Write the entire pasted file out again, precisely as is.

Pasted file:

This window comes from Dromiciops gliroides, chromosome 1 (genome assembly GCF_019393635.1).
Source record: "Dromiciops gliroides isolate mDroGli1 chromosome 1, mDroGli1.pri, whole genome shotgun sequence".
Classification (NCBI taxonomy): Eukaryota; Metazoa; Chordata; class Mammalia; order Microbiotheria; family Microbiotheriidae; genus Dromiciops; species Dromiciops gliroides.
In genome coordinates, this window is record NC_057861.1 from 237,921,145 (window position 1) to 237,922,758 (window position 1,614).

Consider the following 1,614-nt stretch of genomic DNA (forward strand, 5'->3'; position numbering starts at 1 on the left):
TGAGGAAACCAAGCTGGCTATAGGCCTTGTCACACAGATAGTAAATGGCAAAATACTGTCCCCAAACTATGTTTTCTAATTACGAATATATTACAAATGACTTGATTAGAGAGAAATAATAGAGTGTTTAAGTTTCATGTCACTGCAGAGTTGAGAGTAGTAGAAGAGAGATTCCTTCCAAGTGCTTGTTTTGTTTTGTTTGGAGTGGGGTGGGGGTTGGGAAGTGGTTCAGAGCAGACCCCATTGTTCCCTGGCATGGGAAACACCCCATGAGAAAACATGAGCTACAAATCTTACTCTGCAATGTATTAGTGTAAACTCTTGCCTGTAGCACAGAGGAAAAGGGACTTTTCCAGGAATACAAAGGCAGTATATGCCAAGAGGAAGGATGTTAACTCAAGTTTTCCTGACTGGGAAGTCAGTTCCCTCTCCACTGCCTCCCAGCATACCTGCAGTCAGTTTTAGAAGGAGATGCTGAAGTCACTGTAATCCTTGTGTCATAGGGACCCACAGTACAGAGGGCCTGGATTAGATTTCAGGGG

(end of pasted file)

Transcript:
This window comes from Dromiciops gliroides, chromosome 1 (genome assembly GCF_019393635.1).
Source record: "Dromiciops gliroides isolate mDroGli1 chromosome 1, mDroGli1.pri, whole genome shotgun sequence".
Classification (NCBI taxonomy): Eukaryota; Metazoa; Chordata; class Mammalia; order Microbiotheria; family Microbiotheriidae; genus Dromiciops; species Dromiciops gliroides.
In genome coordinates, this window is record NC_057861.1 from 237,921,145 (window position 1) to 237,922,758 (window position 1,614).

Consider the following 1,614-nt stretch of genomic DNA (forward strand, 5'->3'; position numbering starts at 1 on the left):
TGAGGAAACCAAGCTGGCTATAGGCCTTGTCACACAGATAGTAAATGGCAAAATACTGTCCCCAAACTATGTTTTCTAATTACGAATATATTACAAATGACTTGATTAGAGAGAAATAATAGAGTGTTTAAGTTTCATGTCACTGCAGAGTTGAGAGTAGTAGAAGAGAGATTCCTTCCAAGTGCTTGTTTTGTTTTGTTTGGAGTGGGGTGGGGGTTGGGAAGTGGTTCAGAGCAGACCCCATTGTTCCCTGGCATGGGAAACACCCCATGAGAAAACATGAGCTACAAATCTTACTCTGCAATGTATTAGTGTAAACTCTTGCCTGTAGCACAGAGGAAAAGGGACTTTTCCAGGAATACAAAGGCAGTATATGCCAAGAGGAAGGATGTTAACTCAAGTTTTCCTGACTGGGAAGTCAGTTCCCTCTCCACTGCCTCCCAGCATACCTGCAGTCAGTTTTAGAAGGAGATGCTGAAGTCACTGTAATCCTTGTGTCATAGGGACCCACAGTACAGAGGGCCTGGATTAGATTTCAGGGG